What does this mean? It means that no sannyasi should ever be allowed alone with a girl, and given our history, they should never be allowed alone with a boy, as well. Therefore, they should not be headmasters of gurukulas, as children may be sent to the headmaster’s office for discipline. In the home of the married brahmana guru, there was no possibility of solitude with a child. Unless there is no possibility of solitude, unless the guru’s or headmaster’s doors never shut, unless some motherly and protective person is there to witness what happens behind the door, then our gurukulas are not only not up to the vedic standard, they are not safe places for our children. Even if child abuse had never happened in our society, it is not safe- because it could happen. It is better to be over-cautious than under-cautious when it comes to those devotees whom Krsna has entrusted us to care for.

We lock our cars even though most of the people in the car park are honest. Does this cast aspersions on their honesty? Do they get offended? Do they look all funny at you, as you walk away from your car, and say “Excuse me, but I would never dream of stealing your car! I am so offended!”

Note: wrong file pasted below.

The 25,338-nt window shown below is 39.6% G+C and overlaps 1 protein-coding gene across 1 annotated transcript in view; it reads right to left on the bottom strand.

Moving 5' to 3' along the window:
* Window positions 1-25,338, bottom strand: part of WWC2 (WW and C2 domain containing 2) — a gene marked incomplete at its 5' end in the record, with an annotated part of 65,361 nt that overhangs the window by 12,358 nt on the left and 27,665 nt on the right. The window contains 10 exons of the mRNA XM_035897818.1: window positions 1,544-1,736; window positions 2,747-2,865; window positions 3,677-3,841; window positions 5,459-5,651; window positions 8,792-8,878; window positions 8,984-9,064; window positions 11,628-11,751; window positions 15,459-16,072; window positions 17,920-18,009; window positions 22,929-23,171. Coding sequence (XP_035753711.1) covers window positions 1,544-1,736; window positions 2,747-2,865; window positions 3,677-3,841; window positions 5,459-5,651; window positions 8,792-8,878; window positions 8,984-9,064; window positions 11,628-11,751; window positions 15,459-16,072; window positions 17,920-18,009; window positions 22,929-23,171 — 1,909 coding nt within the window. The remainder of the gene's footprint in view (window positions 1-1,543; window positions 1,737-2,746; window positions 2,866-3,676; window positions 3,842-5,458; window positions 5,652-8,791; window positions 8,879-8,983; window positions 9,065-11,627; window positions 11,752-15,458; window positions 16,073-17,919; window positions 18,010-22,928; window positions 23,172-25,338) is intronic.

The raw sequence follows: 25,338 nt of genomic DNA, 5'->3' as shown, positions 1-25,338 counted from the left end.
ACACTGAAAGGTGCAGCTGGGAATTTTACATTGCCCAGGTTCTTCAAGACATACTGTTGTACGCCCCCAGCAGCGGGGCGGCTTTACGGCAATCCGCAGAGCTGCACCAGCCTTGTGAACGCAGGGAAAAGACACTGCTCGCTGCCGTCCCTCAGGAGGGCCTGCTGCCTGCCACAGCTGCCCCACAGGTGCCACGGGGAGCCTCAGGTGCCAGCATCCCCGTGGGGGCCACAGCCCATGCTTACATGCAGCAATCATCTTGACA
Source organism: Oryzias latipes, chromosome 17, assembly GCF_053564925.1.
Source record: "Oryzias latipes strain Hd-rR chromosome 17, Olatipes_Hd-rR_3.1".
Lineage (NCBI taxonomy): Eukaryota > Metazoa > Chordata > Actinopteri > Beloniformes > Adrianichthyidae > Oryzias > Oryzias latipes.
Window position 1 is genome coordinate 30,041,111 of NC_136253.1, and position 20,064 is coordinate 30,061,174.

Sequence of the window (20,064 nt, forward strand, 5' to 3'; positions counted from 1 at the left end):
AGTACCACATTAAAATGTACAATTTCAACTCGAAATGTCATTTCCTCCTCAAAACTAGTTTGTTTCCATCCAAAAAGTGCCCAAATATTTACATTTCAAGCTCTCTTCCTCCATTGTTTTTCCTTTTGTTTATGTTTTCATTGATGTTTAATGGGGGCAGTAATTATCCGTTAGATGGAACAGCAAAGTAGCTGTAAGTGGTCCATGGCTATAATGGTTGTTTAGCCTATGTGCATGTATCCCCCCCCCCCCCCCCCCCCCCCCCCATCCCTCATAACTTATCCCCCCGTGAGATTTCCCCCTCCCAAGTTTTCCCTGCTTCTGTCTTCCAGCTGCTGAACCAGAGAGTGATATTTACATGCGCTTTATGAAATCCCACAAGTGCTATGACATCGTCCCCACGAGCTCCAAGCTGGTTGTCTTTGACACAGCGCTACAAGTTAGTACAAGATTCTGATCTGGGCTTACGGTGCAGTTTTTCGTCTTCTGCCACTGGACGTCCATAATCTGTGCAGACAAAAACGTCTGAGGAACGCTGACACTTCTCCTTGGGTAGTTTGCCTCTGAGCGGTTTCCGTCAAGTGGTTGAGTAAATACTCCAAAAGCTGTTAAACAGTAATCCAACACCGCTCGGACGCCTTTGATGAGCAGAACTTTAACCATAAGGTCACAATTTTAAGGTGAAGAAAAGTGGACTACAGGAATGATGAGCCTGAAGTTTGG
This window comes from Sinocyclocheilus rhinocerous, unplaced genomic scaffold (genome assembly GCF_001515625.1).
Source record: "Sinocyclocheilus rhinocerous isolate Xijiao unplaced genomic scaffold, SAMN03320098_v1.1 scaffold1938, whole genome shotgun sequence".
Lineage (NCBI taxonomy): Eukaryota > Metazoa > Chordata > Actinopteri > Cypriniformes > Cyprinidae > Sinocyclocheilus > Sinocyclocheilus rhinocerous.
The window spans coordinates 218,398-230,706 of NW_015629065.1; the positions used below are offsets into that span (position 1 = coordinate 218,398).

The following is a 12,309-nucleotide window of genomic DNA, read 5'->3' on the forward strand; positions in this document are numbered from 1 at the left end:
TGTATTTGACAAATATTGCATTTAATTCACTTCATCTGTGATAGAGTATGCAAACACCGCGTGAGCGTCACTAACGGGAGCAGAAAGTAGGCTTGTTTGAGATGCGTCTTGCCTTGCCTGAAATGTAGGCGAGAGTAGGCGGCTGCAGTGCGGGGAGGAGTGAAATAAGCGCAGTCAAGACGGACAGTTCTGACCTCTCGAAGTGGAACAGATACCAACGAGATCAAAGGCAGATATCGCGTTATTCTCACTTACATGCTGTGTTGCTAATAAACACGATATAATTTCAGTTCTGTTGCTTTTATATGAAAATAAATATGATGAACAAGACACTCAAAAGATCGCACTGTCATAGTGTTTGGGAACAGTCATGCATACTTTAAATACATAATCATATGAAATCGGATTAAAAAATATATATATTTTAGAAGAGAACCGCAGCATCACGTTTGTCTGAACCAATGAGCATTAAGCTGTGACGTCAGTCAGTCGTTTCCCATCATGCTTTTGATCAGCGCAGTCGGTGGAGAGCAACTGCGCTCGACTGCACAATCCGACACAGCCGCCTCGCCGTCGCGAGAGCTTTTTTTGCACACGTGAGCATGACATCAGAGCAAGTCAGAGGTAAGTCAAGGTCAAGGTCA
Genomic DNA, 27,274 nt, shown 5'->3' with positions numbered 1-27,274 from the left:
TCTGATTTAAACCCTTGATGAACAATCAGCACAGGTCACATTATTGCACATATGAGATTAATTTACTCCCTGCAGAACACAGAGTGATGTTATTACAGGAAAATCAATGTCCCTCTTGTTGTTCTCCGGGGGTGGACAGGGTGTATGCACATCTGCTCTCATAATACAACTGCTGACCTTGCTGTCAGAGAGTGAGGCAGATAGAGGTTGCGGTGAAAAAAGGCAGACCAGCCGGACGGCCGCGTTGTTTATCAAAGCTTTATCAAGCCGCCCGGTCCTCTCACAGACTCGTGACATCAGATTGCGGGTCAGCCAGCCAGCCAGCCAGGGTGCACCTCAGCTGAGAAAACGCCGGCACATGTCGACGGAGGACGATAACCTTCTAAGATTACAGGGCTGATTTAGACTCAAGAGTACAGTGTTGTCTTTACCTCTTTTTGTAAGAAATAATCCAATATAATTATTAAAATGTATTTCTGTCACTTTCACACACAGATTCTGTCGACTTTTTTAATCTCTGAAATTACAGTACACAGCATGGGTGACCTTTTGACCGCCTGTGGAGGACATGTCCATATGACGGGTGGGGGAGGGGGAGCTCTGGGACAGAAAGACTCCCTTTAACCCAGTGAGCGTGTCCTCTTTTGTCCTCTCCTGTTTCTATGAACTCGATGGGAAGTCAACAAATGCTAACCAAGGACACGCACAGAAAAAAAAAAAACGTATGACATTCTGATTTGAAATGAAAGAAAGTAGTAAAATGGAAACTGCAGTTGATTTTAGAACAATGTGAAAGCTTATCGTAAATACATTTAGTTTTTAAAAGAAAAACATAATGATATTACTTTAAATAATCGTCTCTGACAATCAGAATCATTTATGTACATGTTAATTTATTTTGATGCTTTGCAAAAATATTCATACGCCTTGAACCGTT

I am not a traditionalist by any measure. I always favour ethics and common sense over senseless traditions, but the traditional role of the mother in the home, always looking after the welfare of her small and helpless children, given the inescapable different nature of the sex drive in men and in women, makes complete sense, if the need to protect children, by every conceivable and humanly possible means, is an ethic which cannot be negotiated with. This, combined with another Vedic tradition, for a man never to have solitude with a woman or child, including family members, means that we maintain an impeccable standard of child protection, superior to un-Vedic society, which should be the case if we are genuinely to be “a positive alternative”!

No doubt, some will think me vain and presumptuous, by trying to impose standards on their family members, which is none of my business, but: 1) I am making a case for the ideal. I don’t expect it will be carried out, but somehow idealism and reality have to meet halfway. Knowing and being aware of the Vedic standard, how vital it was for Vedic members to prevent even the possibility of child abuse occurring, makes it relevant for us as devotees. It may make us more vigilant and watchful, and less inclined to make assumptions that are dangerous for our children’s welfare.

2) How you treat your children is indeed my business- and the business of every member of this society. We care for each other, children included. That is called community, the building of which, in a loving way, is one of the founding principles of ISKCON, given at its inauguration, by Srila Prabhupada.